01

Unlike many parts of the home that you can see outside, windows do not get that much attention. You’ve probably heard a lot of stories about how getting a new roof can cut down energy costs or help you avoid the trouble of having to deal with major problems later on. You may have also learned about how a fresh installation of siding can give your home a new look and increase curb appeal. However, you don’t always get stories like that related to windows.

Don’t get me wrong; keeping the roof and siding in top condition is great for your home, but you should also consider paying attention to the windows. Upgrading to new windows can make a lot of changes to your home, including the following:

02

Ever had a sleepless night because of noisy vehicles, neighbor’s late night party or a strong rain? Switching from an old window to a new double-paneled window can reduce noise levels by around 20%. If you have the budget to spare, special, soundproofed windows which are better at deflecting or absorbing sound waves can cut down noise levels by an even greater margin (more than 70%)!

03

Remember how new roofs and siding make your home energy efficient? These two components also rely on the windows doing their part. The windows serve as major entry points for natural sunlight. Too much sunlight and you may soon find your home too hot for comfort, while too little would require you to use indoor lights even during daytime. Either way, it would translate to more expensive monthly electrical bills.

04

It’s not just sunlight that you have to worry about. Windows are also designed to control the flow of air inside your home. Keeping the windows closed prevents indoor air from escaping, making it easier to regulate room temperature, while opening them lets fresh outdoor air in and stale indoor air out. Old windows are either not designed to form tighter seals around the frame (letting air seep in and out), or simply too deteriorated to function properly.

By getting new windows, you’re essentially killing two birds with one stone because of features that are specially designed to help improve your home’s energy efficiency. For example, low emissivity windows greatly reduce the amount of heat getting inside the home without compromising natural indoor lighting. Also, new windows are often designed with more resilient frames and tighter stripping, so they form a better seal when shut.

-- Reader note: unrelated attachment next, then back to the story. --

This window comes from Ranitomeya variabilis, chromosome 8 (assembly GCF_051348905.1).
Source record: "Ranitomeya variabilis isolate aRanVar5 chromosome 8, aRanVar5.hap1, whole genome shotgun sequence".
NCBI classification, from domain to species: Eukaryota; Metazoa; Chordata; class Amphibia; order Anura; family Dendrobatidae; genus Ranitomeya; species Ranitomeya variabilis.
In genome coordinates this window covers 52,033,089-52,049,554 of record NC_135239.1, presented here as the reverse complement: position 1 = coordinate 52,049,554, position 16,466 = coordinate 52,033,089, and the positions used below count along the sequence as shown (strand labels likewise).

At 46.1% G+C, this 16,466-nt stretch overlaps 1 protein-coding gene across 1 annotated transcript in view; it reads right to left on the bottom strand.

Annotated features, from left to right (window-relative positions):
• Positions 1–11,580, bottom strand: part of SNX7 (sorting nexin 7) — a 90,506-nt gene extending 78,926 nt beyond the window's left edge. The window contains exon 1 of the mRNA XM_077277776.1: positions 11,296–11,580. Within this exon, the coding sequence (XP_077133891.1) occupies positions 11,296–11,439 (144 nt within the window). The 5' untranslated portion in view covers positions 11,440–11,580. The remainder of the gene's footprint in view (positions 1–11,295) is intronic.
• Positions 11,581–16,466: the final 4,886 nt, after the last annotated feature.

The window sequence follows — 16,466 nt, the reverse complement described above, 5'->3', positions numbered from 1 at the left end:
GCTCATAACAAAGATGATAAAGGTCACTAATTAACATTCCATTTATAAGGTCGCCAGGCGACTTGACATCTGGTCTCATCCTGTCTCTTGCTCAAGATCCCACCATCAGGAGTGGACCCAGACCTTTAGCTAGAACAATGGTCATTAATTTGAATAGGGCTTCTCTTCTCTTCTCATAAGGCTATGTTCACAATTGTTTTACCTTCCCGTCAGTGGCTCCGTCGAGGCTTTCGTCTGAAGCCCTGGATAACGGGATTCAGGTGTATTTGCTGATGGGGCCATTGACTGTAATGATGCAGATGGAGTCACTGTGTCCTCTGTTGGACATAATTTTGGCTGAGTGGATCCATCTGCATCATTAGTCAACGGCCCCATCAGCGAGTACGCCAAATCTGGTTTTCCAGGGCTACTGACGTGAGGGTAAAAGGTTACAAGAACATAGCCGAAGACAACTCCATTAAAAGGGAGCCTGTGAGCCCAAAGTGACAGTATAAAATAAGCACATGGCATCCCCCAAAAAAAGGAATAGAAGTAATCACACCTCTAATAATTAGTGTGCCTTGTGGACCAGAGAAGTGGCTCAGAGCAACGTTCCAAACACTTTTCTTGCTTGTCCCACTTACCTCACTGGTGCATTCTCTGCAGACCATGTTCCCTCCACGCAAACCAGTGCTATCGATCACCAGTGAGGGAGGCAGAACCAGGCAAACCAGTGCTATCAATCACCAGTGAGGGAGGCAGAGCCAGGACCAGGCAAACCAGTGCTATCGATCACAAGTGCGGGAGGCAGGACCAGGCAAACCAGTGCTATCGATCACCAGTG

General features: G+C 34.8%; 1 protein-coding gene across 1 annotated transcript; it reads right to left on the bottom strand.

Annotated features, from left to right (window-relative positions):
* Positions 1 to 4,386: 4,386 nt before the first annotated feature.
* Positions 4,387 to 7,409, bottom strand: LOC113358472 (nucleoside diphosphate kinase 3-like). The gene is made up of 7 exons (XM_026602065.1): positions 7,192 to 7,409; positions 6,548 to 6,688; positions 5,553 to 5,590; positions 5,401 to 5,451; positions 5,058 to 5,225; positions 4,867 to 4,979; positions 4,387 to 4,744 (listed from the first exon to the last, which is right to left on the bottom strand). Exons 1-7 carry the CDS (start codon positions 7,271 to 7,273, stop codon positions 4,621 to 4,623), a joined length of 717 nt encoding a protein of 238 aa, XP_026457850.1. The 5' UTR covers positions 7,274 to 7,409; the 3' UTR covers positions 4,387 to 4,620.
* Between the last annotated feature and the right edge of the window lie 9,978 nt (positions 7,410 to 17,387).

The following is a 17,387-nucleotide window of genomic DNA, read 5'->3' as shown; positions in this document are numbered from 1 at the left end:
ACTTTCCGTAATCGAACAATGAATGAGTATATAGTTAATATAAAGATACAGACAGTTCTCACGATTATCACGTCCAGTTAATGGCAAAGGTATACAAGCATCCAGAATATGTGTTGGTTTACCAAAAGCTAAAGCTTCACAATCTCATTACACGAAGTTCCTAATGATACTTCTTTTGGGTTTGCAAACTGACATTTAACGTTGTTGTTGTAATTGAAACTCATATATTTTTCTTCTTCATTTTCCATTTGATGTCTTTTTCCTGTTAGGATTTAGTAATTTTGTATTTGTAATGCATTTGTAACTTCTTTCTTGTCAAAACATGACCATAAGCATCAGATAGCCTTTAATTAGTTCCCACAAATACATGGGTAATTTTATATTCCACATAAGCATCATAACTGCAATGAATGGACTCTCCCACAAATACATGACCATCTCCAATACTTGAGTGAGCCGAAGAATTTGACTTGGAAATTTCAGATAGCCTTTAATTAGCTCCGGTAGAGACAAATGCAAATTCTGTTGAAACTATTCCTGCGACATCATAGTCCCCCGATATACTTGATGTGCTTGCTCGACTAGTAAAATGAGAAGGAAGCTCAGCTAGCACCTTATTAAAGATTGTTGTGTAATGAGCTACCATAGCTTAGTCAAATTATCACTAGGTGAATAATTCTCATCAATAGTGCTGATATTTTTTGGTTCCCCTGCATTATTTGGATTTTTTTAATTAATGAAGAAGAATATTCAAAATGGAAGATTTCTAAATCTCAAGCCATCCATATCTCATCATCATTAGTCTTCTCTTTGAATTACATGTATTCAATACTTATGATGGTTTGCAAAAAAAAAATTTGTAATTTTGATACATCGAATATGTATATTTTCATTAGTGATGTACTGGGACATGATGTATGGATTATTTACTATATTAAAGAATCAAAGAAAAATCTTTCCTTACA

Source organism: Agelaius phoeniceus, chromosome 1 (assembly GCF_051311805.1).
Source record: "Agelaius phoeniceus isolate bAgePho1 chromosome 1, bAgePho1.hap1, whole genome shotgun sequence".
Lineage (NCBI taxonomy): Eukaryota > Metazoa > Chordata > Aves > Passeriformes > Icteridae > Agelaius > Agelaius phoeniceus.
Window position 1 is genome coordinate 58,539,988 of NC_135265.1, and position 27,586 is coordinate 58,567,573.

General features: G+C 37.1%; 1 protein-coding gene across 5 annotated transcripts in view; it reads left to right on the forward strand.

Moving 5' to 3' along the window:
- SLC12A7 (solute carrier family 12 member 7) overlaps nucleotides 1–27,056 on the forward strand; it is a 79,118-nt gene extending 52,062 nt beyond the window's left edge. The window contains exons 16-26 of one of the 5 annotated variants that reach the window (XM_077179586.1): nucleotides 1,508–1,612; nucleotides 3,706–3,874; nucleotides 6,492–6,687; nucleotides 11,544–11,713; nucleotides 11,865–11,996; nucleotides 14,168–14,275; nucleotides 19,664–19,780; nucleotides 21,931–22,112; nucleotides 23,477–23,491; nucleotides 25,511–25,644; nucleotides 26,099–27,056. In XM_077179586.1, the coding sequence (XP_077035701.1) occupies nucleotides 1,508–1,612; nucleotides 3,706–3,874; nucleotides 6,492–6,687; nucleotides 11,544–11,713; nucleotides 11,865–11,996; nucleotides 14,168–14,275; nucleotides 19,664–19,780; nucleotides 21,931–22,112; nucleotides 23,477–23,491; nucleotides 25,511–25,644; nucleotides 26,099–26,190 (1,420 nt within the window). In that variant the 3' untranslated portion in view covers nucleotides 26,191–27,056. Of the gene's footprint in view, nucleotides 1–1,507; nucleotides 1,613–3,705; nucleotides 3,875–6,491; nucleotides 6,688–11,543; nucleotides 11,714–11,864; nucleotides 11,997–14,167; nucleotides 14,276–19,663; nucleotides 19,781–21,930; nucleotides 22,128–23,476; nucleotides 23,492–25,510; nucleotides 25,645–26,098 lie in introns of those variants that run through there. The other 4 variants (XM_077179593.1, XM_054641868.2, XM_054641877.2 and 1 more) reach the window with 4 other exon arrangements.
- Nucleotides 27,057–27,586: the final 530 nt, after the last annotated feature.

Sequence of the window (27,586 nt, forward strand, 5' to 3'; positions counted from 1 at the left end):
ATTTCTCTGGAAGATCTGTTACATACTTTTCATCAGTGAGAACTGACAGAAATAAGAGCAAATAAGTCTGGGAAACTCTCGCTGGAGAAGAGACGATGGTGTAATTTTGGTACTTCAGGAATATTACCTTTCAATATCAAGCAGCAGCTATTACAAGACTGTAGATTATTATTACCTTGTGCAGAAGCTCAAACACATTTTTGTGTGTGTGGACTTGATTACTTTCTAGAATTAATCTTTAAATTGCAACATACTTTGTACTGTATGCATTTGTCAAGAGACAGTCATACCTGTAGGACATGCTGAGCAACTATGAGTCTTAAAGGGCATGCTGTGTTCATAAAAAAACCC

05
Sashes tilt-in to allow you to clean them from inside your home

Modern windows also have features that allow you to open them easily. Remember the old windows that took a lot of effort just to open and close? New windows with even larger panels than those take less effort to operate because of pulleys, rails, levers, and springs, which carry most of the weight of the window panels. They also can have operating sashes that tilt-in to allow you to clean them from inside your home.

Last but not least, most new windows are manufactured with more durable materials compared to what were available back then. Stainless frames, treated wood, fiberglass, PVC, and other materials commonly used in making windows are constantly being refined to make them last more than their previous versions, which means they’ll function a lot longer before you have to spend on another set of new windows.

 

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Author Bio:

Joe Winters, owner and president of Renewal by Andersen of Northeast Pennsylvania, is a business professional with over 35 years of experience in the Home Improvement Industry. He believes in the combination of brand excellence, quality products, and top-notch service in meeting his clients expectations.

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Image Sources:

http://www.bigstockphoto.com/image-47740615/stock-photo-blank-glass-award
http://www.bigstockphoto.com/image-47647588/stock-photo-beautiful-interior
http://www.bigstockphoto.com/image-52758871/stock-photo-light-room
http://www.bigstockphoto.com/image-66925741/stock-vector-headphones-icon-with-sound-wave-beats-vector-flat-illustration
http://www.bigstockphoto.com/image-65360995/stock-vector-arrow-sign
http://upload.wikimedia.org/wikipedia/commons/6/68/Window_Seal_%285981333909%29.jpg
http://www.bigstockphoto.com/image-65210056/stock-photo-young-woman-in-dress-looking-out-the-window
http://www.bigstockphoto.com/image-62572055/stock-photo-woman-opens-a-plastic-window

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